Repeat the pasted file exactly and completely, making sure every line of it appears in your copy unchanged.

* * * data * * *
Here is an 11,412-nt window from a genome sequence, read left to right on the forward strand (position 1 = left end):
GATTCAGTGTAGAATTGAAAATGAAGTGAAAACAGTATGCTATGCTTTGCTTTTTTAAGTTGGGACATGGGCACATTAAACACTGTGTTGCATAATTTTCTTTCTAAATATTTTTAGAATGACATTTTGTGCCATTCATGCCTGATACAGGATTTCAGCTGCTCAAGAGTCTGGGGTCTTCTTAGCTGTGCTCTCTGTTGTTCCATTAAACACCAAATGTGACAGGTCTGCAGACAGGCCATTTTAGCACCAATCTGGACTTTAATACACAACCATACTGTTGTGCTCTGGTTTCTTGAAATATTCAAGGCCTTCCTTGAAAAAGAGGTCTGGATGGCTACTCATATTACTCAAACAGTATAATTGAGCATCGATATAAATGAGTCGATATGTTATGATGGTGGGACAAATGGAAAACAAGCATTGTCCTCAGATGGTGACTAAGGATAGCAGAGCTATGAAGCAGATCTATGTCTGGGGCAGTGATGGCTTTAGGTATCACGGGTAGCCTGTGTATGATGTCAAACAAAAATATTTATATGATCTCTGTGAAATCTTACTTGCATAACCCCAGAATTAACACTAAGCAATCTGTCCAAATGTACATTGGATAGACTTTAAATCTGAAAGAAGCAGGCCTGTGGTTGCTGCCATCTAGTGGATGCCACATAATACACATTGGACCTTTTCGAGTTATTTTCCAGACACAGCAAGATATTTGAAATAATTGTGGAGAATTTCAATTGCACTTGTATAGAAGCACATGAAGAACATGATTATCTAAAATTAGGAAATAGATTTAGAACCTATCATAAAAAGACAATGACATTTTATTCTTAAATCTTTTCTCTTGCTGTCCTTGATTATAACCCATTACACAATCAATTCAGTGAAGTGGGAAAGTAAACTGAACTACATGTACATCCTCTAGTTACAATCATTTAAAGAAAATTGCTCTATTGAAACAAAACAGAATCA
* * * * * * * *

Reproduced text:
Here is an 11,412-nt window from a genome sequence, read left to right on the forward strand (position 1 = left end):
GATTCAGTGTAGAATTGAAAATGAAGTGAAAACAGTATGCTATGCTTTGCTTTTTTAAGTTGGGACATGGGCACATTAAACACTGTGTTGCATAATTTTCTTTCTAAATATTTTTAGAATGACATTTTGTGCCATTCATGCCTGATACAGGATTTCAGCTGCTCAAGAGTCTGGGGTCTTCTTAGCTGTGCTCTCTGTTGTTCCATTAAACACCAAATGTGACAGGTCTGCAGACAGGCCATTTTAGCACCAATCTGGACTTTAATACACAACCATACTGTTGTGCTCTGGTTTCTTGAAATATTCAAGGCCTTCCTTGAAAAAGAGGTCTGGATGGCTACTCATATTACTCAAACAGTATAATTGAGCATCGATATAAATGAGTCGATATGTTATGATGGTGGGACAAATGGAAAACAAGCATTGTCCTCAGATGGTGACTAAGGATAGCAGAGCTATGAAGCAGATCTATGTCTGGGGCAGTGATGGCTTTAGGTATCACGGGTAGCCTGTGTATGATGTCAAACAAAAATATTTATATGATCTCTGTGAAATCTTACTTGCATAACCCCAGAATTAACACTAAGCAATCTGTCCAAATGTACATTGGATAGACTTTAAATCTGAAAGAAGCAGGCCTGTGGTTGCTGCCATCTAGTGGATGCCACATAATACACATTGGACCTTTTCGAGTTATTTTCCAGACACAGCAAGATATTTGAAATAATTGTGGAGAATTTCAATTGCACTTGTATAGAAGCACATGAAGAACATGATTATCTAAAATTAGGAAATAGATTTAGAACCTATCATAAAAAGACAATGACATTTTATTCTTAAATCTTTTCTCTTGCTGTCCTTGATTATAACCCATTACACAATCAATTCAGTGAAGTGGGAAAGTAAACTGAACTACATGTACATCCTCTAGTTACAATCATTTAAAGAAAATTGCTCTATTGAAACAAAACAGAATCA